The Ornament of the World

by María Rosa Menocal
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Epilogue: Andalusian Shards Summary

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Last Updated on April 8, 2022, by eNotes Editorial. Word Count: 477

Menocal asks how it is possible for such a culture of tolerance to fall apart over centuries. The short answer is that much of Iberia, from the eleventh century on, was increasingly inhabited by groups that did not understand its culture. It began, she suggests, with the Berber sacking of Cordoba. Shortly thereafter, Iberia was colonized by the Christians of Castile, and over the next two centuries, Christianity became more and more puritanical. These two presences forced ideological conflict into a space where there had previously been very little. Additionally, the Black Death led to scapegoating, where many wanted to blame people of other religions (especially Jews) for what seemed a punishment from God. Still, Menocal suggests that the plague was only a part of this scapegoating and that individual perceptions and values were far more important in the crumbling of the tolerant culture that was Islamic Al-Andalus. For instance, Ferdinand and Isabella could have opted not to expel the Jews from Spain, but a general attitude moved them to sign these edicts into effect.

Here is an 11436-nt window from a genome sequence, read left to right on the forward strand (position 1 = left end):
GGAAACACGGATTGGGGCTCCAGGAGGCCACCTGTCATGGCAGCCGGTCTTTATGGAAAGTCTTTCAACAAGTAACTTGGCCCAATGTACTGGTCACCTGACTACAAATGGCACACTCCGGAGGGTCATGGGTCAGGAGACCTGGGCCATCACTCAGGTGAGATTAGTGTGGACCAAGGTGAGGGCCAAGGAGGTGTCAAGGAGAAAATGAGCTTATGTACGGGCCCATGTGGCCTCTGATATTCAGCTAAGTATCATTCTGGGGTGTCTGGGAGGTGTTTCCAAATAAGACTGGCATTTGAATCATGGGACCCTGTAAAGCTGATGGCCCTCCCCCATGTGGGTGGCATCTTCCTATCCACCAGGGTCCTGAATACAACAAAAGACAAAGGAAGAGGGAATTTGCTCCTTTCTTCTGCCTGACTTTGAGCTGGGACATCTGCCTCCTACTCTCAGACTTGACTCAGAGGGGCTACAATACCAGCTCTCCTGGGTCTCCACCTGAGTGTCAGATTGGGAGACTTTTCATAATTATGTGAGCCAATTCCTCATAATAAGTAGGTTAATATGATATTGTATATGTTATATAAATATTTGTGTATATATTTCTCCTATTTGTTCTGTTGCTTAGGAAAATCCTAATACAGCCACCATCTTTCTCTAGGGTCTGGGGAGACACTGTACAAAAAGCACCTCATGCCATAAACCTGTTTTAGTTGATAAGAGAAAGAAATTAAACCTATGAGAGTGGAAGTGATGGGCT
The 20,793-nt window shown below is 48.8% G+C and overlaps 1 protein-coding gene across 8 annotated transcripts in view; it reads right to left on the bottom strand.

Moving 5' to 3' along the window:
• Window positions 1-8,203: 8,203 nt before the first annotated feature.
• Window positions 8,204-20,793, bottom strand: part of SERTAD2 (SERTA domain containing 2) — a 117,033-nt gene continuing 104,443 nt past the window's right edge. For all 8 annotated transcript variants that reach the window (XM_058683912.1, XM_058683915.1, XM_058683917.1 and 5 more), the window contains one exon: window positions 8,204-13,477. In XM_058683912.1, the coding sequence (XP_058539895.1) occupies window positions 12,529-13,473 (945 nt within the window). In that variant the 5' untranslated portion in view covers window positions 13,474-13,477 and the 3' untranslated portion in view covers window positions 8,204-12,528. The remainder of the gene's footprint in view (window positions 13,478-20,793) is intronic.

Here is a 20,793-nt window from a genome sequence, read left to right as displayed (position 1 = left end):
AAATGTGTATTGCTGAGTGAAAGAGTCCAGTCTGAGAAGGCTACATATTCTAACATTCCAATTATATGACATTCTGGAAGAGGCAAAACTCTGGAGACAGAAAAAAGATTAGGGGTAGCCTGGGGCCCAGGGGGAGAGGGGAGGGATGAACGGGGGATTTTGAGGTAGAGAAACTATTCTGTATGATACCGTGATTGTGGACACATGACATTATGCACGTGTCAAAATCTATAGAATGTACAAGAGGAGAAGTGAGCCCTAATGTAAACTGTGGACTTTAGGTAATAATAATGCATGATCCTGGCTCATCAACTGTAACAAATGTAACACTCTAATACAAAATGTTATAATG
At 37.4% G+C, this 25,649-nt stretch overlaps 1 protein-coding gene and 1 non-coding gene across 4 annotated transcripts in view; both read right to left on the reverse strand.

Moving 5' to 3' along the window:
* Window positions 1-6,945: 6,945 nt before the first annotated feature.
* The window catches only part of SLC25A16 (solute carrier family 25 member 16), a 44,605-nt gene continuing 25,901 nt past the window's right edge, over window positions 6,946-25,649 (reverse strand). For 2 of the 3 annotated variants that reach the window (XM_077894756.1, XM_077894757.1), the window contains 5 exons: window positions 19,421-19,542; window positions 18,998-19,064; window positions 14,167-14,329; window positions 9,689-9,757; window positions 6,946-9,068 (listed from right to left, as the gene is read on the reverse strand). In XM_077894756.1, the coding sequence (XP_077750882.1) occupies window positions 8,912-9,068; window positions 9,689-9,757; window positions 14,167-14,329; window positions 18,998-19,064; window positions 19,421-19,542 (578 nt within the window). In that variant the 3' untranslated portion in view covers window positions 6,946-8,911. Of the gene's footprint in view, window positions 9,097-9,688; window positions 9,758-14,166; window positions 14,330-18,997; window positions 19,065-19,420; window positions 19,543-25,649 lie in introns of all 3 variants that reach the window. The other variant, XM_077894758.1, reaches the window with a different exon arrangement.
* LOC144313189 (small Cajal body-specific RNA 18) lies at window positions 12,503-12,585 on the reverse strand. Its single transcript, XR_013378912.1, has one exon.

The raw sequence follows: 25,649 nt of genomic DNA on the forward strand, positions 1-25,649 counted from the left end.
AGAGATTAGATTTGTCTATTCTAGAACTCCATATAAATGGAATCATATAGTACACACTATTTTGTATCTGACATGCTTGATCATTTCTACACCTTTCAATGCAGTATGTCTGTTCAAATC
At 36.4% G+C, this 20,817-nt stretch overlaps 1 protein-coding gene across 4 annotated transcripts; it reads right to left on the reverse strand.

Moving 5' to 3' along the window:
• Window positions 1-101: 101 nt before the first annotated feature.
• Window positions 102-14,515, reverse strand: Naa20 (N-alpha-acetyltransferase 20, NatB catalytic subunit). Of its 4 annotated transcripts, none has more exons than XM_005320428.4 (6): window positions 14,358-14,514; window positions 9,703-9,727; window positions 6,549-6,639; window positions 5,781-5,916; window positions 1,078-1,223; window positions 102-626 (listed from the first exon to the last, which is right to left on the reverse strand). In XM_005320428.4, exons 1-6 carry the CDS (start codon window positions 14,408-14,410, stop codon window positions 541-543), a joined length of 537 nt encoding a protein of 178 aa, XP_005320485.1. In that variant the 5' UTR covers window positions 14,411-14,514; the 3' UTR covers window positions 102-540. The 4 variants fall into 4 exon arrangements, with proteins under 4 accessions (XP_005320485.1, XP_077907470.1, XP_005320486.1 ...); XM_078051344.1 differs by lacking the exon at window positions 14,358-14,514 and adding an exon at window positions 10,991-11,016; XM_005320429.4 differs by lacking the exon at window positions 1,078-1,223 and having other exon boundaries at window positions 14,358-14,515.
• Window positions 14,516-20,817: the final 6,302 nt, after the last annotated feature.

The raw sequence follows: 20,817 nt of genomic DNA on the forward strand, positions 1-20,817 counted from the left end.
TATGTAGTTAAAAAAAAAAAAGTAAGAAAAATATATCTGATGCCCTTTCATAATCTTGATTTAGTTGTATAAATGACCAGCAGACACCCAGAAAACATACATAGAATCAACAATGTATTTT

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Even so, it was difficult to remove all cultural influence of Islam and Judaism from Spain. The Spanish Inquisition attempted to do away with these Andalusian habits and the people who followed them, and slowly buildings such as mosques and temples were defaced and destroyed in an effort to purify the Christian surroundings.

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Latest answer posted May 9, 2020, 4:08 pm (UTC)

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In 1989, Salman Rushdie was issued a fatwa that essentially condemned him to death for writing the novel The Satanic Verses. While in hiding, he wrote a children’s book, Haroun and the Sea of Stories. Haroun (or Harun) is the name of an Abbasid caliph who oversaw the translation of many Greek texts to Arabic, and it is possible to trace how Harun’s actions in Baghdad led to philosophies and stories being shared across Europe. Menocal suggests that hope exists within stories. Stories can be interpreted multiple ways, and they can move individuals to a new place metaphorically and, sometimes, literally. Rushdie, as well as the Islamic Arabic Andalusians, understood this. Pieces of this Andalusia still exist in our own world, if we are willing to look for them. Some Jews still choose to write in Arabic and Hebrew for their literary endeavors, and other artists and philosophers allow for religious and philosophical contradictions in their works.

Menocal closes by reflecting on the fact that during the Bosnian War, Serbs targeted Bosnian museums and libraries. Within the Bosnian National Library, among other artifacts, a prayer book survived. This Jewish prayer book had been saved from being burned in 1492 and again from burning during the Second World War. In Sarajevo, the book was saved by a Muslim woman who was the daughter of the man who had saved the book during World War II. This story is a testament to how cultural intermixing and tolerance are enduring, even today.

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